Eleanor Street needs more than 20mph signs

The new 20mph signs on Eleanor St, as seen from Hainton Square.

The new 20mph signs on Eleanor St, as seen from Hainton Square.

Making Eleanor St a 20mph limit is a small step in the right direction, but without cameras & other improvements it’s something of a waste of time. Virtually no-one is respecting the new speed limit. I doubt many drivers have even seen the signs.

However, the speed of traffic there is not the only problem. Firstly, there’s no room for cyclists heading away from the town centre. Traffic squeezes past you dangerously close. And secondly, heading into the town centre is dangerous becausealthough there is a painted-on lane it’s not physically separated from the oncoming traffic. Additionally, the road surface is rough and uncomfortable for cycling on.

So, to make it a cycling-friendly route make it one lane of traffic with two physically segregated cycle lanes either side, surfaced with smooth asphalt. Traffic approaching Hainton Square on Ellis Way (arriving from Asda/town centre) does so in two lanes. Make the left hand lane a left turn for Freeman St or straight on into Eleanor St. Make the right hand lane a right turn only into Hainton Ave. This leaves just the one lane for motor traffic on Eleanor St.

By then adding a speed camera on Eleanor St the new 20mph limit would be enforced, making it a safe route for cyclists. This is a major route to & from the town centre for cyclists so please make it safe to cycle on. Just sticking 20mph signs up is not a solution!

IMG_20141124_115117

Advertisements

More on the Bike Tube proposal

It’s important to bear in mind this proposal is designed for enabling the majority of people in NE Lincs to use a bike instead of a car for everyday local transport, as well as commuting to the main industrial areas along the Humber bank.

This means literally thousands of people cycling every day! The proposal isn’t to accommodate present levels of cycling. As discussed in the earlier Vision posts, people don’t cycle at present because it’s perceived as being unsafe, uncomfortable and inconvenient. By making it safe, comfortable and convenient, as well as low-cost, healthy and enjoyable, I believe literally thousands of people would cycle instead of drive. The aim of this proposal is to get the majority of people making the majority of their local journeys by bike instead of car.

The Tube could enter into Freshney Place parking area directly. Image from velo-city.ca

The Tube could enter into Freshney Place parking area directly. Image from velo-city.ca

In the proposal, the centre of Grimsby the section has five junctions: Welholme, Grimsby train station, Cromwell Road, Ellis Way and Freshney Place. The junction at Freshney Place is unique in that it runs into the building itself at the first (or second) floor level. There would be no need for entry/exit ramps. That entire floor would be given over to cycle parking instead of car parking. The number of bikes that could be parked there would be in the region of 25 times the number of cars that presently park on that floor (ten bikes fit in one car space, which would be double stacked, plus extra space for bikes due to less space taken by access space).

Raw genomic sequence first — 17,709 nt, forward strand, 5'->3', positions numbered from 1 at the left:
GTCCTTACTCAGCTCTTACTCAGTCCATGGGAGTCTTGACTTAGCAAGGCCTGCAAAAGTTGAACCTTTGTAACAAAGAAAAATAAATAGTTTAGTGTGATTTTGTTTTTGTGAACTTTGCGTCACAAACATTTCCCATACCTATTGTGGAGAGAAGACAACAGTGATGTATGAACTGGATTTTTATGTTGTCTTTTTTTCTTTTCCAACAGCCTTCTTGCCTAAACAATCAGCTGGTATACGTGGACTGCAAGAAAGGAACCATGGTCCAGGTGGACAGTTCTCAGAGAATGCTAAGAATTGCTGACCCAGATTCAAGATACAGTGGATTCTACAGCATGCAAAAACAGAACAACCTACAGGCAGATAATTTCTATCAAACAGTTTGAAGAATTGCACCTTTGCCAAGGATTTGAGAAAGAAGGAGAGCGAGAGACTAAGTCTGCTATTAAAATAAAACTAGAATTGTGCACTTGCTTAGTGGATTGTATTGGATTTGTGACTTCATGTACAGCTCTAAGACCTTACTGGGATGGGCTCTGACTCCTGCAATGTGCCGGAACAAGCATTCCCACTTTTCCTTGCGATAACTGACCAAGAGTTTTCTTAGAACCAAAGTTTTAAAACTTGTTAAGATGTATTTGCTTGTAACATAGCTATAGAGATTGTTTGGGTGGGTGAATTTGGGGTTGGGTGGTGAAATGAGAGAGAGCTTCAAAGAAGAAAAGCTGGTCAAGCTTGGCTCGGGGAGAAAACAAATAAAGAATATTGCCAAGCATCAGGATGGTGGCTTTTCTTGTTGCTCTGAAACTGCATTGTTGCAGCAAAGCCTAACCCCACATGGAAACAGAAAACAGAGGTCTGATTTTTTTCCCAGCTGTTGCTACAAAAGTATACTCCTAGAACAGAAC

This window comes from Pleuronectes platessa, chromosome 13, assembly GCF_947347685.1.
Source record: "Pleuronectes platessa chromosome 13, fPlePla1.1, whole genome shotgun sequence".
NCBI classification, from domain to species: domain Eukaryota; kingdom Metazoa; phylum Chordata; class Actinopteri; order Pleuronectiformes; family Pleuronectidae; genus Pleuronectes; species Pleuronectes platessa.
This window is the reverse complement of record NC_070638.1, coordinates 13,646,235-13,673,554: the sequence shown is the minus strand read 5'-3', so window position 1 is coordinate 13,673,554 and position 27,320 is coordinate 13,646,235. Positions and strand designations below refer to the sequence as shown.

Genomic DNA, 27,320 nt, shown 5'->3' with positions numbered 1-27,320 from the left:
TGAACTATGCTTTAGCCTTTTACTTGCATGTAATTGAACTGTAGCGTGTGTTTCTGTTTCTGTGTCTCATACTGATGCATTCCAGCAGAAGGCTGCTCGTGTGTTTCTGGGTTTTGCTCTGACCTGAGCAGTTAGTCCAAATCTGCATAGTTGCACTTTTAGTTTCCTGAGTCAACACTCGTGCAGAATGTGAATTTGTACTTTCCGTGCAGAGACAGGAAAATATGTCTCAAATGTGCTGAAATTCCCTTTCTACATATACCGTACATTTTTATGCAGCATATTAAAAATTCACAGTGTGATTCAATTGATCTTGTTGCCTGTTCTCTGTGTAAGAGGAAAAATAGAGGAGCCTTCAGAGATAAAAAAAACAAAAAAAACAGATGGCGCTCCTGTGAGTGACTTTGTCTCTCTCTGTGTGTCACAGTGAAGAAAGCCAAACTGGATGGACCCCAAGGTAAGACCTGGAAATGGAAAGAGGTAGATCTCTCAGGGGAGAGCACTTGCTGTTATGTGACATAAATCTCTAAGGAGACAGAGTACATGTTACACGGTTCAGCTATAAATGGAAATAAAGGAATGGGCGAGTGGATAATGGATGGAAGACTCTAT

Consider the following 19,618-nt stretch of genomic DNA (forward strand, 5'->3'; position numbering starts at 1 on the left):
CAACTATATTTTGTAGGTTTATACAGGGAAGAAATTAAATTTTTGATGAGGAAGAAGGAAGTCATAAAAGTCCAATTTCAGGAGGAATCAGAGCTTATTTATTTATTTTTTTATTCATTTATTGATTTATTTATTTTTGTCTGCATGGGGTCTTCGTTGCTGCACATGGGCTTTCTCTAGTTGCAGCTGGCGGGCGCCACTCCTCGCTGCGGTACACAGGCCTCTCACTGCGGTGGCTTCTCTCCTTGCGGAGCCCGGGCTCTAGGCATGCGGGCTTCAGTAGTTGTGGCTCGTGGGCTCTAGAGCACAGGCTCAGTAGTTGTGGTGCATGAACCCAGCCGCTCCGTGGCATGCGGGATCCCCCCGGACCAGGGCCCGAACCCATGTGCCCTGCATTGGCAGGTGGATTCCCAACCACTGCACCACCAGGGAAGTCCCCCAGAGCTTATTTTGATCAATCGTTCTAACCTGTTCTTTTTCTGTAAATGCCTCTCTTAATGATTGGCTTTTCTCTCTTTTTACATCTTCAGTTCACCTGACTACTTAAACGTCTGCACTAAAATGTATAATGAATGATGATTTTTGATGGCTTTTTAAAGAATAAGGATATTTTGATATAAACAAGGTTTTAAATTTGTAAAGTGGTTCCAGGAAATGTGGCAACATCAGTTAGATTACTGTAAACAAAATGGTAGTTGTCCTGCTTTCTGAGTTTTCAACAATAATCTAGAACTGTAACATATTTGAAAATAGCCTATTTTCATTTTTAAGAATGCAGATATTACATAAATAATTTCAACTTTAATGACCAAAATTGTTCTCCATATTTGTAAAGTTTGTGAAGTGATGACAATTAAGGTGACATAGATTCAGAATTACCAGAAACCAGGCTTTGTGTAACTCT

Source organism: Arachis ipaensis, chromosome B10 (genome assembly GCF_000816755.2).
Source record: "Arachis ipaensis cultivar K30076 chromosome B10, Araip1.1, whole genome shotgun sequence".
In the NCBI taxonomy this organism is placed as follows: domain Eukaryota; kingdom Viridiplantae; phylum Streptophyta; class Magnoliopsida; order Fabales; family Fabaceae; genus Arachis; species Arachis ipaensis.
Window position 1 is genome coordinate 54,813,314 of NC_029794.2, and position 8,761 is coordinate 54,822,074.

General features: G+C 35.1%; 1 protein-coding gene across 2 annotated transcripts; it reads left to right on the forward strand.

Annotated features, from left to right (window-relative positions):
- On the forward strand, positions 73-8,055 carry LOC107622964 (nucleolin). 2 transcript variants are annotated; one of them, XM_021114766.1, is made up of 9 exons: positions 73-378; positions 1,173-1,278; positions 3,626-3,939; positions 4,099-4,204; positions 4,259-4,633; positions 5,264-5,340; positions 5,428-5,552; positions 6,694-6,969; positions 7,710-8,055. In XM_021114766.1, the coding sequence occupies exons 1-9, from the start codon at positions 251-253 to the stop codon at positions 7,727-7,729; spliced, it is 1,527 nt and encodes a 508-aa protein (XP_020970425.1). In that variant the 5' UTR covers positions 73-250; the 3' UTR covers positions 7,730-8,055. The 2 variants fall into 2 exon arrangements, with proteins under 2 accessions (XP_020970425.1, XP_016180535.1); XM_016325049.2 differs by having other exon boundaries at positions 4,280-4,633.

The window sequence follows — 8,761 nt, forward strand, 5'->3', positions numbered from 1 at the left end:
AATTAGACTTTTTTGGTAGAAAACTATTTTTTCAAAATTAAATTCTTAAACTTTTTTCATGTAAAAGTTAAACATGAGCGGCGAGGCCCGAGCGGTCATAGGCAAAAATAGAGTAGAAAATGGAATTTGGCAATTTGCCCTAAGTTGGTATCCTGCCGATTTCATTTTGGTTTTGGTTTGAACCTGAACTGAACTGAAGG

The whole idea of the Bike Tube is to make it safe, comfortable and convenient for people who currently wouldn’t consider cycling to use bikes for their everyday transport. That’s the majority of people living in NE Lincs! The prospect of being able to cycle straight into the shopping centre directly from the Bike Tube increases the convenience and practicality of the scheme to such people. This would also provide secure bike parking for other users, not just shoppers, those coming into town to work, for instance. The present parking facility at the Cycle Hub would be wholly insufficient hence the parking in Freshney Place, but the Cycle Hub at the train station could be expanded to provide increased facilities to the town centre south area.

Likewise there would be junctions at each of the main superstores, with the exception of Sainsbury’s (unless the Tube could be routed across Corporation Rd Bridge with a junction at Sainsbury’s then on to Freshney Place, instead of directly from Asda to Freshney Place).

Another aspect of the Tube concerns the dock areas in Grimsby and Immingham. Because the Tube is enclosed and secure, there is no security issue for the dock operators as people can only enter or exit at the junctions, as on a normal motorway. Hence, the Tube could be routed through dock areas (with all the necessary permissions and agreements, of course) with no security issues. The route which crosses the lock at Lock Hill in Grimsby would need to be sufficiently high as to ensure the passage of all vessels through the lock. At Immingham Dock, if the Tube is routed through the dock and featured a junction there (I believe there should be access there as it is an area of major employment), there could be a new security gate at this junction to deal entirely with cyclists arriving/leaving the dock.

Nomenclature and Junctions

A map of the proposed Bike Tube network in Grimsby and Cleethorpes.

A map of the proposed Bike Tube network in Grimsby and Cleethorpes.

If we were to number the Tube sections following the motorway numbering convention, then we could number the Grimsby/Cleethorpes area as follows:

T1: Meridian Point to Europarc (and on to Humber Sea Terminal (HST), at Killingholme)

T2: Europarc to Waltham

T3: Waltham to Meridian Point

T4: New Waltham to Riby Square

T5: Ellis Way to Grimsby Auditorium

T6: Pyewipe to Wybers Wood

T7: Blundell Park to Scartho

T8: Laceby Acres to Laceby

List of proposed junctions by Tube section, as indicated on the map:

T1: Meridian Point, Cleethorpes Leisure Centre, Seaview St, Cleethorpes Train Station, Blundell Park, New Clee, Riby Square, Moody Lane, Pyewipe, Woad Lane, Europarc.

T2: Europarc, Great Coates, Aylesby park, Wybers Wood, Laceby Acres (Morrisons), Bradley, Scartho Top, Springfield, Waltham.

T3: Waltham, Toll Bar, New Waltham, Humberston (Tesco), Country Park, Meridian Point.

T4: New Waltham, Peaks Parkway (YMCA), Welholme, Ellis Way (Asda), Riby Square.

T5: Ellis Way (Asda), Freshney Place (north) / Grimsby Train Station (south), Cromwell Rd, Market Hotel Roundabout, Auditorium.

T6: Pyewipe, Gilbey Rd, Auditorium, Little Coates, Wybers Wood.

T7: Blundell Park, Queen mary Ave, Runswick Rd (Ploggers), Weelsby Rd (behind Beverley Cres, not at St Andrews Hospice as shown on the map), Peaks Parkway (YMCA), Scartho.